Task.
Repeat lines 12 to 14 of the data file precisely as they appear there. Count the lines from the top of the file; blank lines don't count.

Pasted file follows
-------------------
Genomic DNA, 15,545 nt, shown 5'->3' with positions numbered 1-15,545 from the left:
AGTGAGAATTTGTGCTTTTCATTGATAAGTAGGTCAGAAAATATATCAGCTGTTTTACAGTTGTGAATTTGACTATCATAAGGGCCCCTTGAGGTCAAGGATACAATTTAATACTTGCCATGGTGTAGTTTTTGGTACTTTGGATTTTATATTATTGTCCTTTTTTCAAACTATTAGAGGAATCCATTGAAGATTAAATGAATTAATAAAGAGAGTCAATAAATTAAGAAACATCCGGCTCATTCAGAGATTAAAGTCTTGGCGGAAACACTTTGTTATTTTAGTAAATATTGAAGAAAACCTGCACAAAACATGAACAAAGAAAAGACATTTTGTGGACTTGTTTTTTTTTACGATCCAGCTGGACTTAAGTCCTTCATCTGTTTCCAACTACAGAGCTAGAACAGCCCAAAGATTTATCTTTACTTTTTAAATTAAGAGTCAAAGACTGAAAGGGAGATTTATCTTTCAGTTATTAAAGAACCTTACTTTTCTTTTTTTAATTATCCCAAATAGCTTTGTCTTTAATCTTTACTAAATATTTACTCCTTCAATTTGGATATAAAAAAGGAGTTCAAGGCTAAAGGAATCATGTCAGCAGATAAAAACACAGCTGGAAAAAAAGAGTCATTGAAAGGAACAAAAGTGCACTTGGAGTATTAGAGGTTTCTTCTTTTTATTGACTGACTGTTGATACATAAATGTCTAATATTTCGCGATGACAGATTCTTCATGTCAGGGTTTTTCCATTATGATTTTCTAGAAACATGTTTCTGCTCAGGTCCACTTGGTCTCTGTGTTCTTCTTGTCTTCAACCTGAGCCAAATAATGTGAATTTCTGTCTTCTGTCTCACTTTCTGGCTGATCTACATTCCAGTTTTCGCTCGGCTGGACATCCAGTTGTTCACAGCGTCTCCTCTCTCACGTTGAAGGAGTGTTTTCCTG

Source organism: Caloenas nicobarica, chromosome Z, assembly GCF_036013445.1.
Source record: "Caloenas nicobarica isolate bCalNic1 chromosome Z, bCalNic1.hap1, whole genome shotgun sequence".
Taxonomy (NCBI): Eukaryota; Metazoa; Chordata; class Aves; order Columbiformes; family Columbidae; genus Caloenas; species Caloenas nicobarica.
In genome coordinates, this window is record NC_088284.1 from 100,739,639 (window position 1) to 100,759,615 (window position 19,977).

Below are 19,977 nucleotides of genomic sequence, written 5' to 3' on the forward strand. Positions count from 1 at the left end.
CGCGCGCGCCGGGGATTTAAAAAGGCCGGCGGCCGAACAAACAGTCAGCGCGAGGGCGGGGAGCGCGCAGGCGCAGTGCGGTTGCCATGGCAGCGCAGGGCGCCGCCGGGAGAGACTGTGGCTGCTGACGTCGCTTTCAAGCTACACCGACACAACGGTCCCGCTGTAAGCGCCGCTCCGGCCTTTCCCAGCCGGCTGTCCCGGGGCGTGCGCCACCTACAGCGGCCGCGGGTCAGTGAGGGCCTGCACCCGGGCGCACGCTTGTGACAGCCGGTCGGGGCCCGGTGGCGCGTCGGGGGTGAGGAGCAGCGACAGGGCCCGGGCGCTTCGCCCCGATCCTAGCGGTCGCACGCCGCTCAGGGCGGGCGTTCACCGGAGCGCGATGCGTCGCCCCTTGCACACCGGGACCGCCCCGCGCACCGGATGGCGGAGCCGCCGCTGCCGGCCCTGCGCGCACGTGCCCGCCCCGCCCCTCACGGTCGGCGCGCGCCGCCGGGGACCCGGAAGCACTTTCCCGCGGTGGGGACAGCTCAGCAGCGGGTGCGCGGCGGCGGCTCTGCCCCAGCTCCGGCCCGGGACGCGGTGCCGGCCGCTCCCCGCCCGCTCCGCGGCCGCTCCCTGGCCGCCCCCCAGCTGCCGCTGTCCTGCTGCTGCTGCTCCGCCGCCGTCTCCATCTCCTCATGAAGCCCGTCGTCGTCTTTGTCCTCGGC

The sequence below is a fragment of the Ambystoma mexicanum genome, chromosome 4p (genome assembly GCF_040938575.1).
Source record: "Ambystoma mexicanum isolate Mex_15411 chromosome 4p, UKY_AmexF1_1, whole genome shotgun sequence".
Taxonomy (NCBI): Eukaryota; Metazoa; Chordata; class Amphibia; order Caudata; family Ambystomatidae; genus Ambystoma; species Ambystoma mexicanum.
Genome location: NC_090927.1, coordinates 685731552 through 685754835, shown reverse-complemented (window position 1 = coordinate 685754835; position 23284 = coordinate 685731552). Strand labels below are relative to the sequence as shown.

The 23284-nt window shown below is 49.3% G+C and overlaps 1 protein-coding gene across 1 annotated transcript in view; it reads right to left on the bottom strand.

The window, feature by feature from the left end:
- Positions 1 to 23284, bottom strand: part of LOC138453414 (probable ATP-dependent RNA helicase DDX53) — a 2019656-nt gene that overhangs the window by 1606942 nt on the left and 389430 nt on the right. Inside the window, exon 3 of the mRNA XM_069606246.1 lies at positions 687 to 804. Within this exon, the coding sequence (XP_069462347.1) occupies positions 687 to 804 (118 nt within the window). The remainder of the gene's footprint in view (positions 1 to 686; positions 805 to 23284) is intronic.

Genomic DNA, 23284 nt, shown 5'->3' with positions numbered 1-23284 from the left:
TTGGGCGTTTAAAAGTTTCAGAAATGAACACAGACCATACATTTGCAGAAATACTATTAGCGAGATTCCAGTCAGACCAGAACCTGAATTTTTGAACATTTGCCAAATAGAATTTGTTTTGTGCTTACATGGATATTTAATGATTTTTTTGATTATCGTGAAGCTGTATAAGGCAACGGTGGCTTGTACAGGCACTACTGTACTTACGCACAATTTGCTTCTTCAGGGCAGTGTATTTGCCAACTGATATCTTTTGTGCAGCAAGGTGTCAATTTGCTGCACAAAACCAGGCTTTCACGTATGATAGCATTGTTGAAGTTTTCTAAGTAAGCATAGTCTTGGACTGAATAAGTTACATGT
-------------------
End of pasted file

Genome location: NC_090927.1, coordinates 685731552 through 685754835, shown reverse-complemented (window position 1 = coordinate 685754835; position 23284 = coordinate 685731552). Strand labels below are relative to the sequence as shown.

The 23284-nt window shown below is 49.3% G+C and overlaps 1 protein-coding gene across 1 annotated transcript in view; it reads right to left on the bottom strand.

The window, feature by feature from the left end: